The CCPA empowered users with certain consumer rights, most notably over the sale of their own personal data collected by businesses in California, Baig added. "The regulation requires all consumers to be informed of any sales related to their data," Baig said. "Additionally, all such data collected on them can be required to be removed, apart from certain exceptions. Likewise, they can opt-out of having their personal data sold at all."
Customer Analytics Is Still a Gray Area
The use of analytics is still a gray area. Data analytical tools are the future of digital marketing and pivotal indicators of its performance with its key customers online with nonetheless a caveat, according to Baig. "However, as the Sephora case has highlighted," Baig added, "the exchange of data with analytics providers such as Google and Facebook may not be as straightforward and simplistic as previously assumed."
The mechanisms deployed by these analytical and automation tools will now be considered a sale under the CCPA. "Considering how the California Privacy Rights Act (CPRA) will come into effect in 2023 and will extend to the 'sharing' as well as 'selling' of data, the use of the analytical tool may require further deliberation by businesses," Baig said.
While these tools may continue to be deployed online, businesses may need to renegotiate just how much data they’re willing to expose and whether their current arrangements with the providers of analytical tools could pose a similar danger for them going forward, Baig said.
Related Article: Build a Consumer Privacy-Aware Culture Through Training
Customer Data Transparency Is Key
"However," Baig added, "the exact wording and the extent to which Sephora chose to disclose this information led to the non-compliance issue in the first place. It did not accurately point out that such sharing of data would amount to a sale since Sephora was sharing this data in exchange for free, discounted, or higher quality advertising or analytics services."
Remember this: a sale does not always have to be of monetary value, Baig said. "As this case has shown, anything of valuable consideration exchanged between two parties in lieu of data can be classified as a sale," he said. "The scope for this will further increase once the CPRA and its 'sharing' aspect come into effect."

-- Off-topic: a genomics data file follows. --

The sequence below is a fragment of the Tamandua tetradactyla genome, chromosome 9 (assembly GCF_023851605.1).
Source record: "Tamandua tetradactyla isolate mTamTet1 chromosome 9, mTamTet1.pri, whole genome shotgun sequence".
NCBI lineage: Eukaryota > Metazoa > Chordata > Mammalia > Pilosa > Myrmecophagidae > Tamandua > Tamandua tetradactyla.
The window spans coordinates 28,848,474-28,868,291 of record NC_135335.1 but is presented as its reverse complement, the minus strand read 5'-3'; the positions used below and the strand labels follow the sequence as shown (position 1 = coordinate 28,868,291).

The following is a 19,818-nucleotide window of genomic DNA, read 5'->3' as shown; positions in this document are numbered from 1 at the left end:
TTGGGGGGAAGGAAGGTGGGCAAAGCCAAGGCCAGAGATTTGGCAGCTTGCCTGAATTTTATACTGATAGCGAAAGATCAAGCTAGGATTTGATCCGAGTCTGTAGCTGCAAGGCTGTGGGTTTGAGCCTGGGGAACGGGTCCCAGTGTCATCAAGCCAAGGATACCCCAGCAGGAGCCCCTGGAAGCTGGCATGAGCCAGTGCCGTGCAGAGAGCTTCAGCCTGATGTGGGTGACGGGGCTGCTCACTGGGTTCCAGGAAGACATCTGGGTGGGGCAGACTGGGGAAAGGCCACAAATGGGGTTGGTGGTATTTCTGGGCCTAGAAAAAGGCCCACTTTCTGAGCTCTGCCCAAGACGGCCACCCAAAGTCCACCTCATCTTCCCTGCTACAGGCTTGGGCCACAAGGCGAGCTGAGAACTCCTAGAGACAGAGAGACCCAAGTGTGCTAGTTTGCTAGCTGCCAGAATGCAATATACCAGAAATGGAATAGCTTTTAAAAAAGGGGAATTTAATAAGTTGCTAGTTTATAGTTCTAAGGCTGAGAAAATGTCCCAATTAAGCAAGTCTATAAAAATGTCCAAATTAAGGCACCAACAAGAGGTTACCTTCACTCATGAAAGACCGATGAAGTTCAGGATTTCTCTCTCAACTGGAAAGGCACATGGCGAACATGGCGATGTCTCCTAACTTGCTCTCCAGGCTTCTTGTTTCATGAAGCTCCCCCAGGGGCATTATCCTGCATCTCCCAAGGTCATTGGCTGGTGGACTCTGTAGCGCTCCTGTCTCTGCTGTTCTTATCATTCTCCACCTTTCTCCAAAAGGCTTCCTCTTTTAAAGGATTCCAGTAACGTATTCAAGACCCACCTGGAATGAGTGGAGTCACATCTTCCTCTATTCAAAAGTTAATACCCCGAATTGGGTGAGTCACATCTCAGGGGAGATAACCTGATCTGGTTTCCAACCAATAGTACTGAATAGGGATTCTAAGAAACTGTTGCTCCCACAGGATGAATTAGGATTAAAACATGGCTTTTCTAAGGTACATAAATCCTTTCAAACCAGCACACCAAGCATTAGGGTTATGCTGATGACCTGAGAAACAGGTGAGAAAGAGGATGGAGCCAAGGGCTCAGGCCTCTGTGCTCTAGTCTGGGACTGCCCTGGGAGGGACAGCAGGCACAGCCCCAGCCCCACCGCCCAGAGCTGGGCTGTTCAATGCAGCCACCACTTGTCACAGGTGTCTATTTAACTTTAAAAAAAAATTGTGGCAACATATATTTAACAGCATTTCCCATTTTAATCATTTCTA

Hence, organizations must undertake strict measures to ensure they are clear and unambiguous about their data processing, sharing, selling, storing and retention policies. They can leverage several tools and strategies to accomplish this.
Related Article: 6 U.S. States With Pending Data Privacy Legislation
Consumer Data Selling Definition Gets More Broad
Daniel Barber, CEO of DataGrail, told CMSWire, the California AG is taking a stand and saying it’s no longer OK for companies to freely use people’s data for monetary or similar gain without giving consumers the opportunity to opt-out.
“Since the Sephora news, the main lesson learned is that the term selling is broader than actually exchanging money," Barber said. "It's still considered selling even if you are even exchanging data. Prior to the news cycle, some assumed that money had to exchange hands for it to be considered selling personal data, but now it's clear that if you are sharing data with ad networks, it could be considered selling.”
Data from DataGrail's latest 2022 CCPA Trends Report shows that 63% of all privacy requests in 2021 were people opting out of their data being sold. This will continue to increase in 2022 as consumer awareness spreads.
The cost of privacy is going up and will only get more expensive for businesses. The cost of processing data subject requests (DSRs) doubled year-over-year. It jumped from $192,000 per one-million identities to roughly $400,000 per one-million identities year-over-year, and costs will continue to rise, according to the report.
DSRs Harder to Process When CPRA Goes Into Effect
The new CPRA law clarifies that organizations must give people the option to opt-out not only if their data is sold but also if it is shared with a third party for advertising purposes. For organizations currently required to offer DNS, this already represents 63% of their total requests, according to DataGrail findings. With a greater number of companies required to enable DNS for data-sharing under the CPRA, the number of privacy requests will skyrocket.
Companies Stumble to Identify Third-Party Apps That Contain Personal Data
Most companies don’t even know all the systems — the third-party applications — that contain personal data, let alone where personal data is, according to Barber. "As data privacy continues to evolve, getting a handle on personal data across all systems should be a top priority if companies wish to avoid fines and consumer backlash," Barber added.
As DSRs flow in from every state, businesses must think long-term, Barber said. Many US states have consumer data privacy bills in the works.
"Organizations must be prepared for a patchwork of requirements that differ slightly from state to state," Barber said. "When new laws are enacted, they will require greater resources to handle with expediency and accuracy. Companies can offset such challenges by putting sound practices and solutions in place right now."